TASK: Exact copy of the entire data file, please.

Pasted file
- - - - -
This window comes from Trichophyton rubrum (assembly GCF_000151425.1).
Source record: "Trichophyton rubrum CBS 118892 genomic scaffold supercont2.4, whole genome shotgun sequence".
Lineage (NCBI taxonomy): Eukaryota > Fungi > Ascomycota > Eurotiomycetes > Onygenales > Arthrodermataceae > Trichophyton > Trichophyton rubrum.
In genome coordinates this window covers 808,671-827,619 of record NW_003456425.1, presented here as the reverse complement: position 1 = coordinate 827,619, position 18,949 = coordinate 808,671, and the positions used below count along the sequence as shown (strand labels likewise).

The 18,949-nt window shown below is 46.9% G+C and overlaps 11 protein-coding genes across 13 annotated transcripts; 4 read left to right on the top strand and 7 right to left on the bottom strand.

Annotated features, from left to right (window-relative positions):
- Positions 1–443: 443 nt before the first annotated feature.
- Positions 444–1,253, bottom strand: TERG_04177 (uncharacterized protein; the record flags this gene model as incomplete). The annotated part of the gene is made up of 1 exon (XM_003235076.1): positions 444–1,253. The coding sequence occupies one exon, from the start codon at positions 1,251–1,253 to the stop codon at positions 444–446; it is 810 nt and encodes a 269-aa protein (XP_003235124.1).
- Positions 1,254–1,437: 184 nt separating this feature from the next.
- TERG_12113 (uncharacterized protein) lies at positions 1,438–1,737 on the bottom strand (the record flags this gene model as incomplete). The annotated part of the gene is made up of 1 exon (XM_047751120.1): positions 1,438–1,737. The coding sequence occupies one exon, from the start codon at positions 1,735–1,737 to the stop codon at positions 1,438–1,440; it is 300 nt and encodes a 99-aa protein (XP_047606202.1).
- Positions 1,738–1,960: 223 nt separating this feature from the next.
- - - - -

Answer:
This window comes from Trichophyton rubrum (assembly GCF_000151425.1).
Source record: "Trichophyton rubrum CBS 118892 genomic scaffold supercont2.4, whole genome shotgun sequence".
Lineage (NCBI taxonomy): Eukaryota > Fungi > Ascomycota > Eurotiomycetes > Onygenales > Arthrodermataceae > Trichophyton > Trichophyton rubrum.
In genome coordinates this window covers 808,671-827,619 of record NW_003456425.1, presented here as the reverse complement: position 1 = coordinate 827,619, position 18,949 = coordinate 808,671, and the positions used below count along the sequence as shown (strand labels likewise).

The 18,949-nt window shown below is 46.9% G+C and overlaps 11 protein-coding genes across 13 annotated transcripts; 4 read left to right on the top strand and 7 right to left on the bottom strand.

Annotated features, from left to right (window-relative positions):
- Positions 1–443: 443 nt before the first annotated feature.
- Positions 444–1,253, bottom strand: TERG_04177 (uncharacterized protein; the record flags this gene model as incomplete). The annotated part of the gene is made up of 1 exon (XM_003235076.1): positions 444–1,253. The coding sequence occupies one exon, from the start codon at positions 1,251–1,253 to the stop codon at positions 444–446; it is 810 nt and encodes a 269-aa protein (XP_003235124.1).
- Positions 1,254–1,437: 184 nt separating this feature from the next.
- TERG_12113 (uncharacterized protein) lies at positions 1,438–1,737 on the bottom strand (the record flags this gene model as incomplete). The annotated part of the gene is made up of 1 exon (XM_047751120.1): positions 1,438–1,737. The coding sequence occupies one exon, from the start codon at positions 1,735–1,737 to the stop codon at positions 1,438–1,440; it is 300 nt and encodes a 99-aa protein (XP_047606202.1).
- Positions 1,738–1,960: 223 nt separating this feature from the next.